Help me with a thing I am trying to do by myself?


#1



Just something I'm doing at home


Line 13 SyntaxError: 'return' outside function


I am trying to return the final number for an addition


print "Hello and welcome to Alfie's calculator Alpha Version One Point Oh"

first_num = int(raw_input("What is your first number?"))
print "Please use 'add' or 'subtract'"
operation = (raw_input("Write the operation you would like to use."))
second_num = int(raw_input("What is your second number?"))

final_num_add = first_num + second_num
final_num_subtract = first_num - second_num

if len(first_num) > 0 and not first_num.isalpha() and len(operation) > 0 and not operation.isalpha() and len(second_num) > 0 and not second_num.isalpha():
    if operation == add:
        return final_num_add
    elif operation == subtract:
        return final_num_subtract
    else:
        return "error: wrong operation input"
else:
    return "error: incorrect characters for num input"


#2

We cannot use return outside of a function body. It is possible to write a switch statement inside a function (in JavaScript):

function operate(a, b, f) {
    switch (f) {
    case 'add': return a + b;
    case 'subtract': return a - b;
    default: return "error: wrong operation input";
    }
}

console.log(operate(first_num, second_num, operation));

It won't be necessary to test for isalpha() since the input is already cast to int(). This operation will raise a ValueError exception if their is any non-numeric value in the input. The thing to do is create a utility function to get numeric inputs:

def numeric_input(arg):
    while True:
        try:
            return int(raw_input("Enter your %s operand:" % arg))
        except ValueError:
            print "Value Error: try again"

Usage

first_num = numeric_input('first')
second_num = numeric_input('second')
operation = raw_input("Enter 'add' or 'subtract' as operation.")

Since we should technically allow any signed number, including zero as inputs, no further testing will be needed.


#3

Thanks! Jeez this is a great help!


#4

could you show how this would be used in my code?


#5

Write the functions at the top of your code, then follow that with the three input lines, then print the result.

def numeric_input(arg):
    # code from above

def operate(a, b, f):
    # code like above

first_num = numeric_input('first')
second_num = numeric_input('second')
operation = raw_input("Enter 'add' or 'subtract' as operation.")

print (operate(first_num, second_num, operation))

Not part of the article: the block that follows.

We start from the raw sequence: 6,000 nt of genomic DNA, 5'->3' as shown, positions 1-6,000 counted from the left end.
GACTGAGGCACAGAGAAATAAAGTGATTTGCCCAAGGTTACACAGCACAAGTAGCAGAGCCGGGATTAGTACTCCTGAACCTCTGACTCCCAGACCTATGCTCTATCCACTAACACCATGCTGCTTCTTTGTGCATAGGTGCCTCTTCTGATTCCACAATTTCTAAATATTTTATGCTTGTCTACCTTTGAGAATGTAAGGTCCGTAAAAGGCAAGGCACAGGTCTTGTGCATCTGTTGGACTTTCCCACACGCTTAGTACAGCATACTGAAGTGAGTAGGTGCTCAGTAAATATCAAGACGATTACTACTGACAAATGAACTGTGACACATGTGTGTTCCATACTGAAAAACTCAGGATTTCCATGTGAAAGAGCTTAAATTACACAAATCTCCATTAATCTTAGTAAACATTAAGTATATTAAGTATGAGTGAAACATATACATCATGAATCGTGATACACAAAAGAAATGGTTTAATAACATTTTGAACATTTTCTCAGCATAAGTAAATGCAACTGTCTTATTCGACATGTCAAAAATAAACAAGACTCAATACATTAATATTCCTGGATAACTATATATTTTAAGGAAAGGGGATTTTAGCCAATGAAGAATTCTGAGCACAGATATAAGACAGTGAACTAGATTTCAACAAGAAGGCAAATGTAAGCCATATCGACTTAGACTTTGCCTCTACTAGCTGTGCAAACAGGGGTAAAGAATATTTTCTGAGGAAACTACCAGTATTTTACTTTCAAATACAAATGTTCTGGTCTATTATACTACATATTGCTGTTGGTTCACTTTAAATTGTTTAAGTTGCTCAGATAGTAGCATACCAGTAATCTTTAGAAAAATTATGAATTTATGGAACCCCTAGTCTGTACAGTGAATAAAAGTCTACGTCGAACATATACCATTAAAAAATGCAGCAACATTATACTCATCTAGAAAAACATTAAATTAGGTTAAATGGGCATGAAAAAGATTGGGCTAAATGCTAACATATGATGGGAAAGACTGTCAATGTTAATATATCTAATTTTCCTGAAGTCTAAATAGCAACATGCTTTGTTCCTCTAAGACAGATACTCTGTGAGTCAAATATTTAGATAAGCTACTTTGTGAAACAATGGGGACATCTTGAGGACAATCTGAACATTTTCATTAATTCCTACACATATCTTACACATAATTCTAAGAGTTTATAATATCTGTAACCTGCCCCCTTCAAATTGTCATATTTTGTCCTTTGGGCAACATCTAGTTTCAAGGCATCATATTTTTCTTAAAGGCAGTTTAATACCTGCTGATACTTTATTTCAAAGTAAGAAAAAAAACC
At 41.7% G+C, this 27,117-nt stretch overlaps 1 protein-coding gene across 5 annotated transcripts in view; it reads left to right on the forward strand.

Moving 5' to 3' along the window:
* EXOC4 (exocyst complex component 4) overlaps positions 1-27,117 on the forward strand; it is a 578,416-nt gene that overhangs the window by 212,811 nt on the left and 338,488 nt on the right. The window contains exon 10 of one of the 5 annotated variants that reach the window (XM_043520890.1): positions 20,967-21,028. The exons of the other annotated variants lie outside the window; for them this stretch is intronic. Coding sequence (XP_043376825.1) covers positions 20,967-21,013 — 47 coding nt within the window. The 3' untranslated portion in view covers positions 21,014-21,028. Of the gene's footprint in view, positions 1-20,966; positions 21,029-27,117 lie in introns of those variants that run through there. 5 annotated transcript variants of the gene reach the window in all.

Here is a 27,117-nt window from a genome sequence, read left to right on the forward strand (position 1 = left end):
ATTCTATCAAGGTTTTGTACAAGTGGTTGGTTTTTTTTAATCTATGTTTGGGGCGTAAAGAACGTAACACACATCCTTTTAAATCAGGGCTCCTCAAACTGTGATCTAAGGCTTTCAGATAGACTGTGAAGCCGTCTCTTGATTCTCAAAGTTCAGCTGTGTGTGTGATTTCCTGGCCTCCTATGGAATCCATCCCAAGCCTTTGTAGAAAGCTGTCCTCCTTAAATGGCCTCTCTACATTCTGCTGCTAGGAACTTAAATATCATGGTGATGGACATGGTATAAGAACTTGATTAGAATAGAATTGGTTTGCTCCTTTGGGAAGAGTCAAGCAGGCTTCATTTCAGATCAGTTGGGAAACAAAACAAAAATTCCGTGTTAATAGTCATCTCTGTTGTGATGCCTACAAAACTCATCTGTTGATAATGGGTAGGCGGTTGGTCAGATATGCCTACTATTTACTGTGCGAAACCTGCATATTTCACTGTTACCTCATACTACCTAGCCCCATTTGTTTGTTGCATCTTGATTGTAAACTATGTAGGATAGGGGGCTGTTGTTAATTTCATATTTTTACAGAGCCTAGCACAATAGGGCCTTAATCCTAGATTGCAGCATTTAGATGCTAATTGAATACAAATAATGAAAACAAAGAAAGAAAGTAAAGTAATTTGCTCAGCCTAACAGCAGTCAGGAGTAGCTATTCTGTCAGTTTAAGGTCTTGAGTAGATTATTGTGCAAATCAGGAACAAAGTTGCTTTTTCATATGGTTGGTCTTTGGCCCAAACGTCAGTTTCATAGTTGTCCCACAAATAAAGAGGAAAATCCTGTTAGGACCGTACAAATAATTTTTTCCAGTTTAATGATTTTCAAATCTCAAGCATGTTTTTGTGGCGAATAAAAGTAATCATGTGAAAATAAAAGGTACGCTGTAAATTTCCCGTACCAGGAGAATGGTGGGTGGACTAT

This is a basic working program. It can be extended very easily to include multiplication, division, modulo, square root, etc. just by adding new cases to the switch and writing the applicable return statement.

The input segment (the last four lines above) could be wrapped in a loop so the program is always waiting for new input. Remember to include a way to exit the program. If you get stuck in a loop use Ctrl C to quit the interpreter, but that is not the ideal approach.


#6

I've got this but now it says invalid Syntax on line 11

print str("Hello and welcome to Alfie's calculator Alpha V1.0")

def numeric_input(arg):
    while True:
        try:
            return int(raw_input("Enter your %s operand:" % arg))
        except ValueError:
            print "Value Error: try again"

def operate(a, b, f):
    function operate(a, b, f) {
switch (f) {
case 'add': return a + b;
case 'subtract': return a - b;
default: return "error: wrong operation input"
}
}

print (operate(first_num, second_num, operation))

first_num = numeric_input('first')
second_num = numeric_input('second')
operation = raw_input("Enter 'add' or 'subtract' as operation.")

print (operate(first_num, second_num, operation))`Preformatted text`

#7

I have really messed up. My mind is in too many places at once, it would seem. Python doesn't have a switch statement. Must be right off my head. My apologies. Which language should we be working with, JavaScript or Python?

Here is a substitute for the switch in Python,

def operate(a,b,f):
    cases = {
        'add': lambda a, b: a + b,
        'subtract': lambda a, b: a - b
    }
    try:
        return cases[f](a,b)
    except KeyError:
        return "Key Error: try again"

>>> operate(5,7,'add')
12
>>> operate(1,2,"")
'Key Error: try again'
>>>

#8

Here is the proof of concept in Python:

def operate(a,b,f):
    cases = {
        'add': lambda a, b: a + b,
        'subtract': lambda a, b: a - b
    }
    try:
        return cases[f](a, b)
    except KeyError:
        return "Key Error: try again"

def numeric_input(arg):
    while True:
        try:
            return float(raw_input("Enter your %s operand: " % arg))
        except ValueError:
            print ("Value Error: try again")

first_num = numeric_input('first')
second_num = numeric_input('second')
operation = raw_input("Enter 'add' or 'subtract' as operation: ")

print (operate(first_num, second_num, operation))

Enter your first operand: 32
Enter your second operand: 56
Enter 'add' or 'subtract' as operation: add
88.0

Enter your first operand: 45.6
Enter your second operand: 68.9
Enter 'add' or 'subtract' as operation: add
114.5

#9

thankyou!!:grinning:


#10

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